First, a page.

The End of the Summer Is Upon Us

The summer has reached an end so you won’t see as many blogs because of many homework hurricanes. We saw 1 musical, 7 Shakespeare plays plus 1 show of many scenes. We visited 17 places on the Louisville Cultural Pass. We cooked 19 dinners for our family, with 0 cases of food poisoning! We listened to 45 pieces of classical music. We made a cyber-friend with Beyond Pop. We would like to thank our Mom for taking us to all these places and for being very inspirational and our Dad for setting up the blog and for giving us endless support. We also want to acknowledge the Mayor and Vision Louisville for making the Cultural Pass. We are grateful to Kentucky Shakespeare for giving us great entertainment all summer long. We appreciate WUOL for their Summer Listening Program. We are indebted to our brother, Orangutan, for helping us understand things and lastly the online thesaurus for many ways to express thanks!

This summer has been brought to us in part by WUOL, Vision Louisville, Kentucky Shakespeare, and readers like you!


Moose and Turtle


Chana Masala & Mushroom Taka Tak on Naan / Chana Masala Hummus

Chana Masala (adapted from

The Chana Masala is doubled and used both in the dinner of masala and taka tak and also made into hummus for lunches during the week. Yum!


  • 2 tablespoons olive oil
  • 3 teaspoons cumin seeds
  • 1 large yellow onion, chopped
  • 2 tablespoons minced garlic
  • 2 tablespoons minced ginger
  • 1 green Serrano pepper, minced (seed it first if you want to tame the spice level) [I used ¼ of a habanero pepper with no seeds]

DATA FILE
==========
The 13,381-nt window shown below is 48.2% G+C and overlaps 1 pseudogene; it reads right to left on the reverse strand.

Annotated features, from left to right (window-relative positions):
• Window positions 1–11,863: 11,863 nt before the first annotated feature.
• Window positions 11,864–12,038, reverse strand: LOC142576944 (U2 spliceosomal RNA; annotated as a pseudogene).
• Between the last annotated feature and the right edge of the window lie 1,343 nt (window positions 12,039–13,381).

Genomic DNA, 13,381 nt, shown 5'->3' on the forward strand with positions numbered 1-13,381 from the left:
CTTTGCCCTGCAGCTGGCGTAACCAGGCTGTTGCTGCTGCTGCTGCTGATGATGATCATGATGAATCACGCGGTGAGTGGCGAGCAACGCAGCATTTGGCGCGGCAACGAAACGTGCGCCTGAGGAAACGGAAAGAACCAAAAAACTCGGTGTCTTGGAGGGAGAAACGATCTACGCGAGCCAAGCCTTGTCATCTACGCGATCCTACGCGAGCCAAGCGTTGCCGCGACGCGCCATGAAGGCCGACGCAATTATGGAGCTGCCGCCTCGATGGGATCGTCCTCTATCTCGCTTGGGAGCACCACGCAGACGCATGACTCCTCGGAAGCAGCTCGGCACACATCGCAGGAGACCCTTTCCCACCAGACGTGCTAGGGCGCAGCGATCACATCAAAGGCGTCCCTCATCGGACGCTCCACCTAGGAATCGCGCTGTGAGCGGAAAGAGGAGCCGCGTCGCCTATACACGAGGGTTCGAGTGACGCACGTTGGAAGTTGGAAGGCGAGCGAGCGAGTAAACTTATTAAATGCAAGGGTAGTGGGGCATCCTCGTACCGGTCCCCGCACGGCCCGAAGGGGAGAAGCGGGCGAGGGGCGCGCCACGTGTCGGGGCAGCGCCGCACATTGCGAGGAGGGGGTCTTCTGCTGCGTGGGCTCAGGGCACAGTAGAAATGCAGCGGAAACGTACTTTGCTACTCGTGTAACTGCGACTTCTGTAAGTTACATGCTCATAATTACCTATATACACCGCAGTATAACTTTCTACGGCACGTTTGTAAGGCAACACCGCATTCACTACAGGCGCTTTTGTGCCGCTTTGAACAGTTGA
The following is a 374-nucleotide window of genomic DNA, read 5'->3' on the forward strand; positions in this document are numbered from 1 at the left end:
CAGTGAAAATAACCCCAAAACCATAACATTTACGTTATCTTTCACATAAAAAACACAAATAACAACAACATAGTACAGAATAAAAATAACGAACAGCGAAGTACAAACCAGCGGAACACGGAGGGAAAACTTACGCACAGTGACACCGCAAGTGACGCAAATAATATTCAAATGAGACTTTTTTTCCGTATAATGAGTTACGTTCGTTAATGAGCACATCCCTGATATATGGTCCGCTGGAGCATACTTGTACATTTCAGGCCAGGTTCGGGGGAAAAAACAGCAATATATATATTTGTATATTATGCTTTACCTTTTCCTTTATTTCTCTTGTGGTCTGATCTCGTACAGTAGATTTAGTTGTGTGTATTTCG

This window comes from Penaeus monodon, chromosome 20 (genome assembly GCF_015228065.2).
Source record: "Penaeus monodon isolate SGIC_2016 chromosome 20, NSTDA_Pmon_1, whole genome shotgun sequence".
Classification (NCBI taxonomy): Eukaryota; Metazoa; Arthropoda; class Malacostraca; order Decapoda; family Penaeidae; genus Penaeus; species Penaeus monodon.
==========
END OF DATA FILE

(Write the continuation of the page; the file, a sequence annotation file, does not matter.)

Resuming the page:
• 3 teaspoons garam masala (or tikka masala)
  • 3 teaspoons ground coriander
  • 1 teaspoon ground turmeric
  • 1½ teaspoons fine-grain sea salt
  • 1 teaspoon cayenne pepper
  • 2 can (28 ounces) whole peeled tomatoes, with their juices
  • 4 cans (14 ounces each) chickpeas, drained and rinsed
  • Fresh cilantro, chopped, for garnishing (optional)


  1. Cook the chana masala: In a Dutch oven or large saucepan, heat the oil over medium heat. When a drop of water sizzles upon hitting the pan, reduce the heat to medium-low and add the cumin seeds. Toast the seeds for a minute or two, stirring frequently, until the seeds are golden and fragrant. Watch carefully to avoid burning the seeds.
  2. Raise the heat to medium and stir in the onion, garlic, ginger and serrano. Cook for about five minutes, stirring often. Stir in the garam masala (or tikka masala), coriander, turmeric, salt and cayenne, and cook for two more minutes.
  3. Add the whole peeled tomatoes and their juices. Use the back of a wooden spoon to break the tomatoes apart. You can leave some chunks of tomato for texture.
  4. Raise the heat to medium-high and add the chickpeas. Bring the mixture to a simmer and cook for 10 minutes or longer to allow the flavors to develop.
  5. Reserve half of the chana masala for the hummus